Once you’ve made a few cheesemaking recipes that only require milk and lemon juice (or vinegar), it’s time to graduate to rennet set cheeses.

Rennet is a natural enzyme that causes curds to separate from whey, and learning to use this specialty cheesemaking ingredient is a big step toward making more complex cheesemaking recipes.

  • Simple Rennet Cheese ~ If you’re just learning about rennet cheeses, this is one of the simplest.
  • Halloumi ~ A traditional rennet-based cheese that’s easy for beginners.
  • Belper Knolle Recipe ~ This one is a heavily seasoned cheese that’s absolutely delicious. It’s mostly acid set, but it does include a bit of rennet to firm up the curds.
  • Schiz Cheese ~ A simple rennet set cheese from Northern Italy. This one is made quickly, without cultures or aging.
  • Cacioricotta Recipe ~ A simple rennet set cheese that’s been made in Italian Farmhouse kitchens for centuries. The culture is yogurt cultures, so all you really need here is rennet for specialty ingredients.

Beginner Cultured Cheeses (& Other Cultured Dairy)

Once you’re ready to start making cultured cheeses, these simple cultured cheeses are perfect for beginners. They’re ready from start to finish in 12 to 48 hours, and the cultures do all the work while you watch.

Some use rennet to set the curd, and others just rely on acidification from the cheese cultures themselves.

  • Icelandic Skyr ~ Often sold as yogurt these days, it’s actually a traditional soft cheese made with culture and rennet. This one’s the perfect way to get your first experience working with rennet.
  • Goat Cheese Chèvre ~ This soft goat cheese cultures quickly and is ready in just 24 to 48 hours.
  • Farmer’s Cheese ~ A simple curd cheese, similar to ricotta or cottage cheese.
  • German Quark ~ This simple cheese is a traditional German specialty, and it’s made by culturing milk with live cultured buttermilk.
  • Cream Cheese ~ A simple cultured cheese that turns into a luscious spread with rennet and culture.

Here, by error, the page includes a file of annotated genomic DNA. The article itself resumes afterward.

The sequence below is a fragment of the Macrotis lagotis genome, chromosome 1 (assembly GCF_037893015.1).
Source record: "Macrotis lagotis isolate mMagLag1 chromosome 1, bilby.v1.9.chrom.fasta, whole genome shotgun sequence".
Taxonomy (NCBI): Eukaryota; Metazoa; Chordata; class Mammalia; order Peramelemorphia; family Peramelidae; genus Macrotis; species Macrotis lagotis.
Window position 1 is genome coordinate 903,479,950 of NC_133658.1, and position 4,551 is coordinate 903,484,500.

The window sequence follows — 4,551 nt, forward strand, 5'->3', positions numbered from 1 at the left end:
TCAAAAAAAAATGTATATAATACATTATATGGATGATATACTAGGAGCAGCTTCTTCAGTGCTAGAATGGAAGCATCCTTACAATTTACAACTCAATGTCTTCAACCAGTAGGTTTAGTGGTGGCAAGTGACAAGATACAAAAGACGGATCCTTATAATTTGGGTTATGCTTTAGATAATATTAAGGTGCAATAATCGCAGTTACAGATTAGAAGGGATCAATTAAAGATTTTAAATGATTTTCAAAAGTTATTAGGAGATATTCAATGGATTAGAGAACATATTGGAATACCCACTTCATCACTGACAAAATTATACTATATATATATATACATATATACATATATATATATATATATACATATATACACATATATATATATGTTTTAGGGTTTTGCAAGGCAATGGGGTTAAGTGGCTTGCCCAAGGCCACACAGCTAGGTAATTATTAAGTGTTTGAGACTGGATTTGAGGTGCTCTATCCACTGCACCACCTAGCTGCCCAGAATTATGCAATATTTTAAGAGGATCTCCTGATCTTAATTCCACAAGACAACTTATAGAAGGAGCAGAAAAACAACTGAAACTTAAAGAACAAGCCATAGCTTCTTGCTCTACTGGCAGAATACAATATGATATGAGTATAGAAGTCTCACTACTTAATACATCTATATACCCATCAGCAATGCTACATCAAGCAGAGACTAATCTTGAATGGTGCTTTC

• Creole Cream Cheese ~ A unique cream cheese that’s like a cross between farmer’s cheese and sour cream.
  • Milk Kefir Cheese ~ This basic cheesemaking recipe uses kefir to set curds into a cheese.
  • Petit Suisse Recipe ~ A simple cultured cheese that stays soft and is often served for breakfast. It’s heavy in fat and it’s like a supercharged creme Fraiche.
  • Raw Milk Cottage Cheese ~ This raw milk cottage cheese uses the natural cultures present in raw milk to make a simple cheese, as it was made historically. You can also make it using a mesophilic starter culture and store-bought milk.

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Farmer’s Cheese

Minimal Equipment Cheeses

These cultured cheeses are a bit more time-consuming than the basic soft cultured cheeses above. A few of these even involve short aging periods, if you’re ready to dip your toe into affinage (the fancy word for aging cheese).

Jack cheese can be made with minimal equipment, but it’s still a satisfying firm-pressed cheese that’s easy to make at home. Others like, cultured mozzarella, will take all day, but they’re well worth the effort.

  • Jack cheese ~ A great first-pressed cheese, as it presses with minimal weight and can be pressed under a cutting board with a gallon jug as a weight.
  • Pepper Jack ~ Pretty much the same as jack cheese, but with peppers!
  • Feta Cheese ~ This simple cheese gives you a salty, briny firm cheese that’s perfect for salads.
  • Cultured mozzarella~ This cheese takes all day to make, though it’s mostly hands-off time waiting (sometimes hours) between steps. It has much more depth of flavor than the quick uncultured 60-minute version.
  • Burrata Cheese ~ This is a stuffed mozzarella that’s made with minimal equipment, but it’s not exactly easy. Shaping and forming this cheese is quite tricky, but with practice, you can make it at home without investing in cheesemaking equipment.

Whey Cheeses

Once you start making homemade cheese, you’ll notice that you have a lot of extra whey. As a general rule of thumb, each gallon of milk will make about 1 pound of cheese, plus about 1/2 pound of whey cheese.

If you toss the whey, you’re throwing away about 1/3 of the cheese!

  • Whey Ricotta ~ Simply re-cooked whey will yield delicious ricotta.
  • Mysost ~ A Norwegian whey cheese, it’s made by boiling the whey down until it carmelizes into a sweet fudge-like delicacy.
  • Mizithra Cheese ~ A traditional whey cheese made from goat’s milk whey.
  • Ziergerkase ~ A German whey cheese that’s basically ricotta pressed into a block and then soaked in wine before aging.

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Ziergerkase in Wine